For a long time, for many years, people tried to get what we got in a period of a couple of days, and they couldn't get it.
"They wanted something else totally different to be signed". "Mexico is open to negotiations if we fail, but we are not going to fail". "If they don't get approval, we'll have to think in terms of tariffs".
It still needs to be approved by Mexico's legislative body, but now those lawmakers know that if they don't give the green light, then Trump's tariffs are back on the table.
"Tariffs are a great negotiating tool, a great revenue producers and, most importantly, a powerful way to get companies to come to the United States of America and to get companies that have left us for other lands to come back home", Trump tweeted.
'This will go into effect, and it's my option.
He also warned Mexico he would put his threat of tariffs into place if they did not decrease the number of illegal immigrants crossing the border. Since many travel with children - who can not be held in detention long-term - they are released into the United States to await the resolution of their asylum cases, something the president calls "catch and release".
The president noted past year both countries made excellent wine, but said that France had prohibitive tariffs compared to the United States.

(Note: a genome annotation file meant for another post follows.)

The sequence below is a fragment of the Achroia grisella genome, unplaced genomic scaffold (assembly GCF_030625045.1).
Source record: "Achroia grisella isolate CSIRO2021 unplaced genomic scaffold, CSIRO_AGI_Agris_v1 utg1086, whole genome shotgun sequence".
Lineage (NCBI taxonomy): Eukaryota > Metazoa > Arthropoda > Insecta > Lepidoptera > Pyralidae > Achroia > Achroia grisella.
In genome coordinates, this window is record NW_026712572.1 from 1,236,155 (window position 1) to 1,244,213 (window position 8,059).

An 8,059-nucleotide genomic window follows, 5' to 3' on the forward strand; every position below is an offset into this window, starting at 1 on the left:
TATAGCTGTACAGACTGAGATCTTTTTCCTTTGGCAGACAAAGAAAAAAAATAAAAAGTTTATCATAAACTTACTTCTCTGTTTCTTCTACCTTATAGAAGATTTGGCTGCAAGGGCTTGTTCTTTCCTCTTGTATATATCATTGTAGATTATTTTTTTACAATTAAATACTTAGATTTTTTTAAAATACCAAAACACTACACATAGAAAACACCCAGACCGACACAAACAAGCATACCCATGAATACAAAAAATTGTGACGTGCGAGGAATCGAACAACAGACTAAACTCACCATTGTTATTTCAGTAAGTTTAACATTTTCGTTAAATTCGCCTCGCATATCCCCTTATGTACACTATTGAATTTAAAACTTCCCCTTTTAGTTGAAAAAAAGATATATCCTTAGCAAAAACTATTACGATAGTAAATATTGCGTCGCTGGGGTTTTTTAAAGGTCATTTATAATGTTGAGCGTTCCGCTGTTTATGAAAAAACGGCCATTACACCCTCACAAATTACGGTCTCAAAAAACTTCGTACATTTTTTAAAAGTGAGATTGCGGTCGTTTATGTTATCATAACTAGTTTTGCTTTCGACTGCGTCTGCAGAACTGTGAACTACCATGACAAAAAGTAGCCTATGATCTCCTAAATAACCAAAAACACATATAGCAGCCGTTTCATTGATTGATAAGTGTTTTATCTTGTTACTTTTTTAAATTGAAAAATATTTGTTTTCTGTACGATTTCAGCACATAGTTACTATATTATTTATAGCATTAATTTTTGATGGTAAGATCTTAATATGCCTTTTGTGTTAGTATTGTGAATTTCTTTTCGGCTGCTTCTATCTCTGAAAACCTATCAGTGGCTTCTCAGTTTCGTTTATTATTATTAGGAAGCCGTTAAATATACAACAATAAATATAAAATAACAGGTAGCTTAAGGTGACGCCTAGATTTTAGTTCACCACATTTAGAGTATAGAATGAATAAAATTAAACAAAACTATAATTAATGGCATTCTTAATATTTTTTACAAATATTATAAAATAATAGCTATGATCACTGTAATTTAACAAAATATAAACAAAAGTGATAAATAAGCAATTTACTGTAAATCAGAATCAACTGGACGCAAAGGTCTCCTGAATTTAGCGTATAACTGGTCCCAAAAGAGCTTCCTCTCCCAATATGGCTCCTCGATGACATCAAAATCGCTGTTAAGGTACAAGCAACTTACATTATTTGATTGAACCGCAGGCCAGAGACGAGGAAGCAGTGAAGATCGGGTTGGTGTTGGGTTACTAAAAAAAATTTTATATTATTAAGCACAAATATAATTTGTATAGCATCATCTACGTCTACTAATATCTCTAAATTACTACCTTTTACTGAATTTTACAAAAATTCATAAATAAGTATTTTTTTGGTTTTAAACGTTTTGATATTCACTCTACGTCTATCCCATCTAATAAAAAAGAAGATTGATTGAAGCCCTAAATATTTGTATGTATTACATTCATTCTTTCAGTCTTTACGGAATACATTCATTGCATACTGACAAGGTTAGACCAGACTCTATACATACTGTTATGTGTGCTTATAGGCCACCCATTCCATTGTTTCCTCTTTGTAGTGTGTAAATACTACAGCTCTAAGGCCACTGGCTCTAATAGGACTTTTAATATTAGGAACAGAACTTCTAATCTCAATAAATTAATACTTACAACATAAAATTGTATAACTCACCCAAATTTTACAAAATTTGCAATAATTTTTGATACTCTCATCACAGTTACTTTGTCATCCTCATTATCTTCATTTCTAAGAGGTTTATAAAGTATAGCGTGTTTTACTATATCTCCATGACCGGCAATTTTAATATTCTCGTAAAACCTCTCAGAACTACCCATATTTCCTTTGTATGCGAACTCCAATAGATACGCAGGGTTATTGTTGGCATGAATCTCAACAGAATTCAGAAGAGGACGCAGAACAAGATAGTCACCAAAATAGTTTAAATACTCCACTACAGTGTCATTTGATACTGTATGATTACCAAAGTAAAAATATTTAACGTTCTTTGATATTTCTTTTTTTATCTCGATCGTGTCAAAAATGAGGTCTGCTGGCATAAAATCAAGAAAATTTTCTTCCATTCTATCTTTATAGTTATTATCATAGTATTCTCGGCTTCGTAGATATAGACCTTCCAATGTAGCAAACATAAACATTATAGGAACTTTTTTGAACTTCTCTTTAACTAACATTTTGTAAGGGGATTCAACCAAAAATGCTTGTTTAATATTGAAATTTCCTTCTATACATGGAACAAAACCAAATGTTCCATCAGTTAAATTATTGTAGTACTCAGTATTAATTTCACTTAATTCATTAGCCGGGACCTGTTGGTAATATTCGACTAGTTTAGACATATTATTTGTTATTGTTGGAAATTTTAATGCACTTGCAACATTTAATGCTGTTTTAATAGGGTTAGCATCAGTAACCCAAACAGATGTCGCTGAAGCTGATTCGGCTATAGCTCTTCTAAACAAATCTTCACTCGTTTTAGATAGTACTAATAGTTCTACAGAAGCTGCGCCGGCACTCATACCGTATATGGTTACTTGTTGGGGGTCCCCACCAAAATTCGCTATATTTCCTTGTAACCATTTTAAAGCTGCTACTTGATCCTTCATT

What has Mexico said about the deal?A lot of people are saying that - good luck. I'm not going to say one way or another, ' he said.
Six-thousand Mexican troops are headed south to the Guatemalan border to slow migrants bound for the US.
Mexico's foreign minister, Marcelo Ebrard, has admitted that Mexico also agreed to a 45-day timeline to show increased enforcement efforts were effective in reducing flows of migrants.
But he expressed optimism Tuesday that the additional talks will not be necessary.
Ebrard also said there was no agreement between the United States and Mexico to buy more agricultural products under the accord, despite Trump saying over the weekend that Mexico had agreed to buy "large quantities" from U.S. farmers.
The President had been threatening to impose tariffs on Mexican goods imported into the US for months in a bid to encourage the country's government to step up enforcement on illegal immigration. The measures would mean Mexico could avoid import tariffs of five percent.
"The president and other key administration officials also sharply disputed a New York Times report claiming the Friday deal "largely" had been negotiated months ago, and hinted that not all major details of the new arrangement have yet been made public", Fox News" Gregg Re reported.